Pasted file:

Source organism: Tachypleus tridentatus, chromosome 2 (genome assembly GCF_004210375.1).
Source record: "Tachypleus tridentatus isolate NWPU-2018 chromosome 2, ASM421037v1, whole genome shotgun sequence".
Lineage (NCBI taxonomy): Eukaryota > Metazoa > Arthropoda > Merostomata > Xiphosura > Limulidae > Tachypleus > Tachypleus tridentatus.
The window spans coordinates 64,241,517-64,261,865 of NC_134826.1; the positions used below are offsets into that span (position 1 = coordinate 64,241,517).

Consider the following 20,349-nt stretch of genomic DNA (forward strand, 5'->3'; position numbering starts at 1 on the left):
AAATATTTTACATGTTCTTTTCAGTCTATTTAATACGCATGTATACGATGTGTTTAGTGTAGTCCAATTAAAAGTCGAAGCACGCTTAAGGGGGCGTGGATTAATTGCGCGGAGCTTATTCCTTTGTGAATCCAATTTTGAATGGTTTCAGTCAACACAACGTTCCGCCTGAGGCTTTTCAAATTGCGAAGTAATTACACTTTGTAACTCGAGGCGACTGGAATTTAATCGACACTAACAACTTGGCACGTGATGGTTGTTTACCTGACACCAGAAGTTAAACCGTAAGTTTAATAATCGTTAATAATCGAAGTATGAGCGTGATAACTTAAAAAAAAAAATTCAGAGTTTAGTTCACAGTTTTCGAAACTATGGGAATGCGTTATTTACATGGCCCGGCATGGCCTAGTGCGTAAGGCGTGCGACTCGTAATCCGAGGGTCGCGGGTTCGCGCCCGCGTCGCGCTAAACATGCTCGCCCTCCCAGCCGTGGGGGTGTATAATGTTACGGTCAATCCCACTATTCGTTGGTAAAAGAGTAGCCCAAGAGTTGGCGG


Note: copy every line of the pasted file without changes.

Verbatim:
Source organism: Tachypleus tridentatus, chromosome 2 (genome assembly GCF_004210375.1).
Source record: "Tachypleus tridentatus isolate NWPU-2018 chromosome 2, ASM421037v1, whole genome shotgun sequence".
Lineage (NCBI taxonomy): Eukaryota > Metazoa > Arthropoda > Merostomata > Xiphosura > Limulidae > Tachypleus > Tachypleus tridentatus.
The window spans coordinates 64,241,517-64,261,865 of NC_134826.1; the positions used below are offsets into that span (position 1 = coordinate 64,241,517).

Consider the following 20,349-nt stretch of genomic DNA (forward strand, 5'->3'; position numbering starts at 1 on the left):
AAATATTTTACATGTTCTTTTCAGTCTATTTAATACGCATGTATACGATGTGTTTAGTGTAGTCCAATTAAAAGTCGAAGCACGCTTAAGGGGGCGTGGATTAATTGCGCGGAGCTTATTCCTTTGTGAATCCAATTTTGAATGGTTTCAGTCAACACAACGTTCCGCCTGAGGCTTTTCAAATTGCGAAGTAATTACACTTTGTAACTCGAGGCGACTGGAATTTAATCGACACTAACAACTTGGCACGTGATGGTTGTTTACCTGACACCAGAAGTTAAACCGTAAGTTTAATAATCGTTAATAATCGAAGTATGAGCGTGATAACTTAAAAAAAAAAATTCAGAGTTTAGTTCACAGTTTTCGAAACTATGGGAATGCGTTATTTACATGGCCCGGCATGGCCTAGTGCGTAAGGCGTGCGACTCGTAATCCGAGGGTCGCGGGTTCGCGCCCGCGTCGCGCTAAACATGCTCGCCCTCCCAGCCGTGGGGGTGTATAATGTTACGGTCAATCCCACTATTCGTTGGTAAAAGAGTAGCCCAAGAGTTGGCGG